We chatted a bit with a park ranger, who told us that most people climb through the tunnel to the other side to a smaller cave and, theoretically a trail that would make a round trip back up to the cars. Now, considering I was having trouble staying vertical on the slippery rock just to this point, I decided to bow out, along with Irma. We gave our blessings to the boys and they headed through the slippery rock while we hung behind and chatted. 

Ed took the camera to show us their adventure. Apparently it wasn't as slippery as it looks (supposedly. I'm still glad I stayed behind). 

They were treated with checking out another cave,

Complete with a huge moth!

He snapped a picture of Irma and I chilling back towards the mouth of the tunnel, and in no time, were with us again. I have to admit, it was very nerve-wracking watching them climb all over those rocks, but of course they were fine.

After enjoying the coolness, we were finally ready to head back out into the summer sun. 

We even got a very nice fellow hiker to take our picture!

And then it was back up the steep climb. It definitely reminded me that I haven't been doing nearly enough running lately!

Before we left, it was time to check out one last part of the park. Standing on the actual bridge itself! A slightly scary but very cool treat was looking through a hole down those hundreds of feet to where we were. 

And then looking down to the bridge that we were walking on about 20 minutes earlier.

We were even treated with a pretty rainbow.

We took one last look of this pretty valley, and then headed back to the cars. 

At this point, we were definitely starving, so we headed to the Buffalo Bar and Grill for some food.

And, of course, we had to get buffalo burgers while we were here. Verdict? A little more gamey, but still quite tasty.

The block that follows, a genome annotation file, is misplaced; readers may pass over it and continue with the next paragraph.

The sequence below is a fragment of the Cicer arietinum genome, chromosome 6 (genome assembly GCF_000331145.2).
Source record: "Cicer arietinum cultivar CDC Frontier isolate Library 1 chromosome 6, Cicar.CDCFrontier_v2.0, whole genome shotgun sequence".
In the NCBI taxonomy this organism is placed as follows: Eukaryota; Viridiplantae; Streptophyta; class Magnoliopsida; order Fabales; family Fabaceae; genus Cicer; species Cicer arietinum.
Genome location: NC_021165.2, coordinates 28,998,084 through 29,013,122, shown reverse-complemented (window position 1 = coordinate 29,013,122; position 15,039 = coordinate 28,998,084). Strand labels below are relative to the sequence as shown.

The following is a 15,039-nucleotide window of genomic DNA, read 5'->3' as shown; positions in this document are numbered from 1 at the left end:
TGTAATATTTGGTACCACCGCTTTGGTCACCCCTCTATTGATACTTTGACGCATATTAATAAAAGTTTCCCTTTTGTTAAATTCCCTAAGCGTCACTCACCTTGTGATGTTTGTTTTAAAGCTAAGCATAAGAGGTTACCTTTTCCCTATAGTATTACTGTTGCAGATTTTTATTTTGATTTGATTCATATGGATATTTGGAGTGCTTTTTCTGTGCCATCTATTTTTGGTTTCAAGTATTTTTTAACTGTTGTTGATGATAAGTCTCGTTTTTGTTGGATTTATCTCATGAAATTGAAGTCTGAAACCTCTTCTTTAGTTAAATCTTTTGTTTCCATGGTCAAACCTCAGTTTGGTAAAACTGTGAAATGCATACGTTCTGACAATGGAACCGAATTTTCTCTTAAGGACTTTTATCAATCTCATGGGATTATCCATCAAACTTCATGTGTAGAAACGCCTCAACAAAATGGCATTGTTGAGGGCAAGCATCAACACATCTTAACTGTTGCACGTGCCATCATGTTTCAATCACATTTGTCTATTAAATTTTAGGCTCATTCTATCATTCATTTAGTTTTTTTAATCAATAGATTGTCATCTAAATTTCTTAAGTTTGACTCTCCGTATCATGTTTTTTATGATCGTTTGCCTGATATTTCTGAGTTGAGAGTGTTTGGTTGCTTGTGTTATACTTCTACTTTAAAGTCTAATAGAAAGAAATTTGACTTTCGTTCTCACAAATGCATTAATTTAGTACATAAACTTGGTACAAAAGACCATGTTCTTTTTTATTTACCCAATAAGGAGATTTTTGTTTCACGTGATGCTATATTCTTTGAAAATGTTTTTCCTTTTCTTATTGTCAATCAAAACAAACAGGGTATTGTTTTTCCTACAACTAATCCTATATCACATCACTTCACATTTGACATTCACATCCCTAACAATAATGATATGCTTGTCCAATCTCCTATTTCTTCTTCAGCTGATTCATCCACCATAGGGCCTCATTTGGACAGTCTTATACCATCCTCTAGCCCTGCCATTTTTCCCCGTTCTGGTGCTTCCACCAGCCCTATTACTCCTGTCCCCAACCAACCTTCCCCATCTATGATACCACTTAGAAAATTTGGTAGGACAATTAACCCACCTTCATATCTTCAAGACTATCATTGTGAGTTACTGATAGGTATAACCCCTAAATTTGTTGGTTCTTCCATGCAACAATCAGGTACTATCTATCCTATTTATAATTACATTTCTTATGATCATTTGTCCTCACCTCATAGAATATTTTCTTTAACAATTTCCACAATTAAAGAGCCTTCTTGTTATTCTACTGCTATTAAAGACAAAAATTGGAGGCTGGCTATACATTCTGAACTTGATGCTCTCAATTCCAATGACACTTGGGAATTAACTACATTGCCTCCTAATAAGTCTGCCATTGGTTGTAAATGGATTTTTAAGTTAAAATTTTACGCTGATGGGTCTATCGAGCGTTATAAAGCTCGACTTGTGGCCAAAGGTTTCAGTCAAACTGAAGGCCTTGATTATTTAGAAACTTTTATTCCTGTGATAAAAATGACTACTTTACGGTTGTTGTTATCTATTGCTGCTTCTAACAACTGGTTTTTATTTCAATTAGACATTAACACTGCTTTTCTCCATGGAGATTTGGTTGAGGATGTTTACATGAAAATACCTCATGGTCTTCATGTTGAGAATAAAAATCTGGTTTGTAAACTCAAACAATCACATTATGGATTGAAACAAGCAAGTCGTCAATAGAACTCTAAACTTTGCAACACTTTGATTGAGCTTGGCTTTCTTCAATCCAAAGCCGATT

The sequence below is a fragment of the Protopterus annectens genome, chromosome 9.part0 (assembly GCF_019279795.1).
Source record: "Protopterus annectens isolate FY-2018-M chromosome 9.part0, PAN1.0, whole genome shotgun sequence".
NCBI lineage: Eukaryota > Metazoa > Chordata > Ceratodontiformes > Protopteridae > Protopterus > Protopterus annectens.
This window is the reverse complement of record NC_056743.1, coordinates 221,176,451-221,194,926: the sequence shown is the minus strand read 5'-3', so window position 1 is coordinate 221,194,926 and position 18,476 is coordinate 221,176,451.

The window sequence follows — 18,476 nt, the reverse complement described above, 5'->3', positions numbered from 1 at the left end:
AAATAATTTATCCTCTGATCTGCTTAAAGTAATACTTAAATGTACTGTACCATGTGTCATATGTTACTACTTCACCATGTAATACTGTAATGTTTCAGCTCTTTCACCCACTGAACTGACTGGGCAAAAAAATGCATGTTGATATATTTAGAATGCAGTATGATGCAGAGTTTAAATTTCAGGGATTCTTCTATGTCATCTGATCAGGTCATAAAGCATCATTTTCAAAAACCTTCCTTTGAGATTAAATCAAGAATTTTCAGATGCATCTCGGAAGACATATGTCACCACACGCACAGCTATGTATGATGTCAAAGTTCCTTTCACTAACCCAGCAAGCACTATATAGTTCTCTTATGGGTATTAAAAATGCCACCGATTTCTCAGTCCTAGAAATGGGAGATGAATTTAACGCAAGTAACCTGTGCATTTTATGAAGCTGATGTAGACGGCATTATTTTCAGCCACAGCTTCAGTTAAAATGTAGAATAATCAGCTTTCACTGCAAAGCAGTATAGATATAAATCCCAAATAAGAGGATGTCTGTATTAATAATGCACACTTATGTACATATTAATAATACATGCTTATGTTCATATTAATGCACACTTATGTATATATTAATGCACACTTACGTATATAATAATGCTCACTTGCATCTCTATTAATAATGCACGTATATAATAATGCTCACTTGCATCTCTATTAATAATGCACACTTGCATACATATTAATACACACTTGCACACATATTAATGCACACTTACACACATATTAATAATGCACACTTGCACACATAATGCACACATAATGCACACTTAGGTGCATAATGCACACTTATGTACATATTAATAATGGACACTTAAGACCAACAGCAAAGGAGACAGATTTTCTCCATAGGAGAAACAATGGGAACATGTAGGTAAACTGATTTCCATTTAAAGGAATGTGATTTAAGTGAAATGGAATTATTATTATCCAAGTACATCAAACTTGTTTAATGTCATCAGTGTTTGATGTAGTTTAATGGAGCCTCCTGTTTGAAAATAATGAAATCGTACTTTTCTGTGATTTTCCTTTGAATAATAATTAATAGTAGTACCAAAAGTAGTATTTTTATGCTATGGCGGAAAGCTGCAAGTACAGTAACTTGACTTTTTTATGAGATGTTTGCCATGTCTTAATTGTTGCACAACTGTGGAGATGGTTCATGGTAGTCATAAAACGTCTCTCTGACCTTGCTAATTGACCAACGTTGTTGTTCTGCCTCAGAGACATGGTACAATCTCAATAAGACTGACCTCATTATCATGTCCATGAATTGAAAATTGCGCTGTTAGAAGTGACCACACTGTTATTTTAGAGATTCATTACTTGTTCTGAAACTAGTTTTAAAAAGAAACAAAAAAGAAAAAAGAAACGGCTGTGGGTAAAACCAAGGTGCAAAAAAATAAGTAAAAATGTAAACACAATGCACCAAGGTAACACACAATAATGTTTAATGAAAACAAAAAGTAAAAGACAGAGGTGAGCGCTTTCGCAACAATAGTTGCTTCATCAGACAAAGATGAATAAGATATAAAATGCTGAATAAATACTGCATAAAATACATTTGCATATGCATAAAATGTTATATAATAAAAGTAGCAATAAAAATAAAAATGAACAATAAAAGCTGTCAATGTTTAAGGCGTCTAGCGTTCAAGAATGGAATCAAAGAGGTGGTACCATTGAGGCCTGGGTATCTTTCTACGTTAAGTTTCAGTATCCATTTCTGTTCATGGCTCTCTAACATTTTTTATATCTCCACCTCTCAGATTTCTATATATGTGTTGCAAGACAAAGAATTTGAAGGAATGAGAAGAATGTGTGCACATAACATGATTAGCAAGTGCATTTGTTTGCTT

As we drove back home, we were all pretty darn tired, despite the short outing. That's another big difference here. The sun seems to pull away your energy faster than normal, whenever your outside. But, it a way, that makes you feel more appreciative of your time our in nature. You really feel like you accomplished something, even if it was only a mile hike.

We saw one last unusual site on our way back, this one 100% man made. Fountain Hills' fountain. Supposedly, this is the largest man-made fountain in the world, or something like that. It was pretty crazy to see! (Jean, apparently this is where you used to live?)

In another 30 minutes, we were home, to rest, recuperate,

Sunday, September 23, 2012

Saguaros are the New Redwoods?

Hi everyone! Sorry for the abandoning of my blog. I promise, I haven't been holding out on you, this is just the only trail/running experience I've really had since we've moved! Now that the weather is changing (it's going to get down to 95 later this week!!) Hopefully more will be in my future :).

It shouldn't be any surprise that our natural surroundings here have taken a little adjustment.
Okay, make that a lot of adjustment. Ed and I both agree that as long as we're in town, it does feel a bit like we could be almost anywhere. Sure, there are a few more cacti than in California, but there are a surprising amount of trees, too.

But, leave the safe haven of suburbia, and you're reminded exactly where you are.